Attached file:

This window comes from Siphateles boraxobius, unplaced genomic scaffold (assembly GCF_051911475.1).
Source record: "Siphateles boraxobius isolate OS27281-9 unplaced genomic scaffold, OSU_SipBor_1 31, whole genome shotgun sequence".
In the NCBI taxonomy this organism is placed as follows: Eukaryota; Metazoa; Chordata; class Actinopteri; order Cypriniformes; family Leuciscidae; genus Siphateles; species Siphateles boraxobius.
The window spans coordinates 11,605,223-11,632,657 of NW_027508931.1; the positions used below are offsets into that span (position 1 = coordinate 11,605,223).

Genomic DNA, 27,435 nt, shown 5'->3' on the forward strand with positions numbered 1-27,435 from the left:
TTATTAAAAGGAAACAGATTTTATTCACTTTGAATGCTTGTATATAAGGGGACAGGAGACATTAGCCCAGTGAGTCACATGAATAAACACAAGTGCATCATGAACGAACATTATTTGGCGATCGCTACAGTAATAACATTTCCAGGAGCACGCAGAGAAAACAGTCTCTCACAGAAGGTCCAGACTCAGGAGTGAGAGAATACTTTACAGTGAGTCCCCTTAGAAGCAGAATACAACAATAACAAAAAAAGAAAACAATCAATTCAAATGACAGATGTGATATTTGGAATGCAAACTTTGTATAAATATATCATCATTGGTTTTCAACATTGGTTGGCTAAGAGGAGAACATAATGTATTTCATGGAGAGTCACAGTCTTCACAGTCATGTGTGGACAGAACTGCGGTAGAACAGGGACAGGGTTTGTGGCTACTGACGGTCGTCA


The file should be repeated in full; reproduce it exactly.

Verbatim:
This window comes from Siphateles boraxobius, unplaced genomic scaffold (assembly GCF_051911475.1).
Source record: "Siphateles boraxobius isolate OS27281-9 unplaced genomic scaffold, OSU_SipBor_1 31, whole genome shotgun sequence".
In the NCBI taxonomy this organism is placed as follows: Eukaryota; Metazoa; Chordata; class Actinopteri; order Cypriniformes; family Leuciscidae; genus Siphateles; species Siphateles boraxobius.
The window spans coordinates 11,605,223-11,632,657 of NW_027508931.1; the positions used below are offsets into that span (position 1 = coordinate 11,605,223).

Genomic DNA, 27,435 nt, shown 5'->3' on the forward strand with positions numbered 1-27,435 from the left:
TTATTAAAAGGAAACAGATTTTATTCACTTTGAATGCTTGTATATAAGGGGACAGGAGACATTAGCCCAGTGAGTCACATGAATAAACACAAGTGCATCATGAACGAACATTATTTGGCGATCGCTACAGTAATAACATTTCCAGGAGCACGCAGAGAAAACAGTCTCTCACAGAAGGTCCAGACTCAGGAGTGAGAGAATACTTTACAGTGAGTCCCCTTAGAAGCAGAATACAACAATAACAAAAAAAGAAAACAATCAATTCAAATGACAGATGTGATATTTGGAATGCAAACTTTGTATAAATATATCATCATTGGTTTTCAACATTGGTTGGCTAAGAGGAGAACATAATGTATTTCATGGAGAGTCACAGTCTTCACAGTCATGTGTGGACAGAACTGCGGTAGAACAGGGACAGGGTTTGTGGCTACTGACGGTCGTCA